Contract Law

Registering Relationships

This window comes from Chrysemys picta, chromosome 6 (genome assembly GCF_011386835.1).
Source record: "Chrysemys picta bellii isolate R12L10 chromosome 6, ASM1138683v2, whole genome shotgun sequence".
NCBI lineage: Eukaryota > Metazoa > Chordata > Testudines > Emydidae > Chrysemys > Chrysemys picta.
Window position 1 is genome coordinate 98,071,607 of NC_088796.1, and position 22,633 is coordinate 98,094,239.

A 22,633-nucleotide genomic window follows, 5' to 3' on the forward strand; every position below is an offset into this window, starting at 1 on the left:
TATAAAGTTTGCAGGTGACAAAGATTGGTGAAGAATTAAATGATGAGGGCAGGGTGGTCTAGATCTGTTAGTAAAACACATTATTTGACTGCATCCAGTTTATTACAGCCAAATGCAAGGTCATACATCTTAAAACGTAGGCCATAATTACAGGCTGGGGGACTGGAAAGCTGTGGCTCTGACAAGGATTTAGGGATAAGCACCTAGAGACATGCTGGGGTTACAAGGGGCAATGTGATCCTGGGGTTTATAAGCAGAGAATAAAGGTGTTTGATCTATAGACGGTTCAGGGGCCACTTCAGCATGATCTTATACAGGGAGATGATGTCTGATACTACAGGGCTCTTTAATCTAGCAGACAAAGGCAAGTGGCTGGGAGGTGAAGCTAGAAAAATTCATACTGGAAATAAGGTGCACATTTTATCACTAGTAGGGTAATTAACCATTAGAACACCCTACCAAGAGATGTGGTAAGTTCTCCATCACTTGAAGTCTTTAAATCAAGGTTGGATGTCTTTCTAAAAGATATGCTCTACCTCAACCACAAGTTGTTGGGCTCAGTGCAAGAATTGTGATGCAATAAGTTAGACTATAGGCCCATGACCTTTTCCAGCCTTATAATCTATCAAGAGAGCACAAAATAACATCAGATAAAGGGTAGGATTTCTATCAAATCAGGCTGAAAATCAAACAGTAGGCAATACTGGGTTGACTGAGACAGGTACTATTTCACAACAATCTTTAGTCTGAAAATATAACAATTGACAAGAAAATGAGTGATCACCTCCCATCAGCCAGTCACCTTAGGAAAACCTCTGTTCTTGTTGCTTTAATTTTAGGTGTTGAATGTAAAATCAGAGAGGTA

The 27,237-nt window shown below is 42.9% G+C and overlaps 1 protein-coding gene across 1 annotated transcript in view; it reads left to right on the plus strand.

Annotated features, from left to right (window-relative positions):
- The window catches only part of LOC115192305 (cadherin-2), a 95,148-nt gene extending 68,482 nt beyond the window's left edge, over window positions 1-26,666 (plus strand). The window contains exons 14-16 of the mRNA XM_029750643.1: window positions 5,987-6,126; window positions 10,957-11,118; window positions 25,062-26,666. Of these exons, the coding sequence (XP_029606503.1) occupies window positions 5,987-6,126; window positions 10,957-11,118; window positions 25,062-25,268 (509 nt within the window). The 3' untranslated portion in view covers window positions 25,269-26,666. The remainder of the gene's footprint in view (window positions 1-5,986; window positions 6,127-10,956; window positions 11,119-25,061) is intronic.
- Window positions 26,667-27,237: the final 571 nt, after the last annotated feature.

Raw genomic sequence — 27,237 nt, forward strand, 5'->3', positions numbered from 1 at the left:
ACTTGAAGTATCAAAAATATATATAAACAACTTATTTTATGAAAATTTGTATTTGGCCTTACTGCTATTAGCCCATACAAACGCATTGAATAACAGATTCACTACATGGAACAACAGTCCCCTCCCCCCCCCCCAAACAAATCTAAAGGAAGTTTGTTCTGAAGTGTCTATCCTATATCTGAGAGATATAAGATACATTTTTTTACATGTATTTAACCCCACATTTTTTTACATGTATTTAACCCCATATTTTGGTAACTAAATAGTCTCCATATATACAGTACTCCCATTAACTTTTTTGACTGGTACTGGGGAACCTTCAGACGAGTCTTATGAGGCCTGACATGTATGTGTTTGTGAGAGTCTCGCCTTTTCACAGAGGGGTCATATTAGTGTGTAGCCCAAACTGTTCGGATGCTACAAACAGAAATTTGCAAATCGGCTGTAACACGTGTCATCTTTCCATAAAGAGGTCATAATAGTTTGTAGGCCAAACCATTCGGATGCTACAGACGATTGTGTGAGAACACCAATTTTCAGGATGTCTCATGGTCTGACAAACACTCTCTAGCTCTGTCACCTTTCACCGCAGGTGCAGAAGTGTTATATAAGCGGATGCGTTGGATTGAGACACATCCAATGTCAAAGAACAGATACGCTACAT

Despite the dramatic changes in family structure in the past decades—including the unprecedented and skyrocketing number of families who live in nonmarital arrangements— marriage and marriage-mimic institutions remain the only legal options for the recognition of relationships. This regulatory regime leaves millions of Americans without the means to establish and protect relationship rights. This Article suggests that the legal issues arising from nonmarital relationships would be best addressed if more options for legal recognition of such relationships were offered. Accordingly, this Article presents the primary principles of a registration-based marriage alternative that is founded on contract: “registered contractual relationships” (RCRs). This legal institution would offer couples the option to sign—and deposit with the state—a contract defining the partners’ obligations and rights vis-a?-vis one another and changing their status to that of “registered partners.” Registered partners would receive most of the rights and benefits that the state provides for married couples. Registration would not require a solemnization process nor any ceremonial or religious component and would provide an easy way to dissolve relationships in cases where couples do not have minor children. This model enjoys the flexibility of contracts and the certainty of official registration. It promotes greater autonomy in family formation in two ways: it allows more choice among state-sanctioned mechanisms, and it allows people to design the terms of their relationships, rather than imposing the one-size-fits-all structure of marriage. The introduction of RCRs would have far-reaching legal and societal consequences. RCRs would provide a functional model for registration and termination of partnerships, offer an alternative that is not associated with marriage's symbolism and that acts to reduce the harm that symbolism creates, and accommodate a wide range of family structures. At the same time, they would efficiently address the state’s need to regulate some aspects of relationships in the interest of avoiding and mediating conflicts and of encouraging couples to think about and negotiate their rights early in their relationships. The Article also looks at the success of the French Pacte Civil de Solidarite? (PACS)—a model that resembles RCRs and provides important lessons to the United States.